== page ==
That's when one of the guests had an idea: let's confer with the dead. The Yosts broke out a Ouija board and one of the guests asked the board who robbed the Yost's home, and, according to Mrs. Yost, the planchette began to move across the letters, spelling out “the Walter family.” News of the paranormal confession spread, and when voting day for the local community group came up, Mrs. Walter's reputation was besmirched, likely causing her to lose the election.

The Walters, understandably upset that they were now considered thieves by their neighbors and former friends, demanded an apology from the Yosts, but they declined -- the Ouija board said what the Ouija board said. So, the Walters sued. In general, you can’t accuse people of crimes without running the risk of liability, and the Walters demanded compensation for their sullied names. The lawsuit demanded a hefty $10,000 in damages—the equivalent of more than $150,000 today. And it went to trial.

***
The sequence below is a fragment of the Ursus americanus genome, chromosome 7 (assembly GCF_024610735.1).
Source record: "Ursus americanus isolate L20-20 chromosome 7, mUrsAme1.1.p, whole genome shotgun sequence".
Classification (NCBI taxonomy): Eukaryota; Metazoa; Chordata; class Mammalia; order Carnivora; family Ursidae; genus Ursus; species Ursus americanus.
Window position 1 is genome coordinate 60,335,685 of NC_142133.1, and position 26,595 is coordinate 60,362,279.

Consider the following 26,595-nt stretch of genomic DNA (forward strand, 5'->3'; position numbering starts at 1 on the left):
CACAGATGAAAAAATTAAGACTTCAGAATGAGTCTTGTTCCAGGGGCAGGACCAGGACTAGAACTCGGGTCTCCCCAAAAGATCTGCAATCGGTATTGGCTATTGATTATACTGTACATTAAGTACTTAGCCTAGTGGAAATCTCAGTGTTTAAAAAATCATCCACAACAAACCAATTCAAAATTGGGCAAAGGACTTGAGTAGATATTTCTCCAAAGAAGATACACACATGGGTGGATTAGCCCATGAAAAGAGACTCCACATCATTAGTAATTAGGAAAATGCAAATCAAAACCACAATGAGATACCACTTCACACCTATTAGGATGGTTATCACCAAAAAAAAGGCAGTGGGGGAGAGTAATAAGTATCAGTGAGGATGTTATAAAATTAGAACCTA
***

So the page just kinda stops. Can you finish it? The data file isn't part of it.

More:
At first, the Yosts wanted to call the Ouija board as a witness, but the judge quickly shot down that avenue of defense. In picking jurors, the Walters' attorney asked the court to reject any prospective juror who believed in ghosts, and the court agreed. As The New York Tribune explained, at least six prospective jurors were dismissed because they were too willing to believe that ghosts were real. The case eventually proceeded, as the Tribune described, with a jury of “twelve good men and true who are sure that no such thing as a spirit world exists and that Ouija boards are merely something with which to while away time.”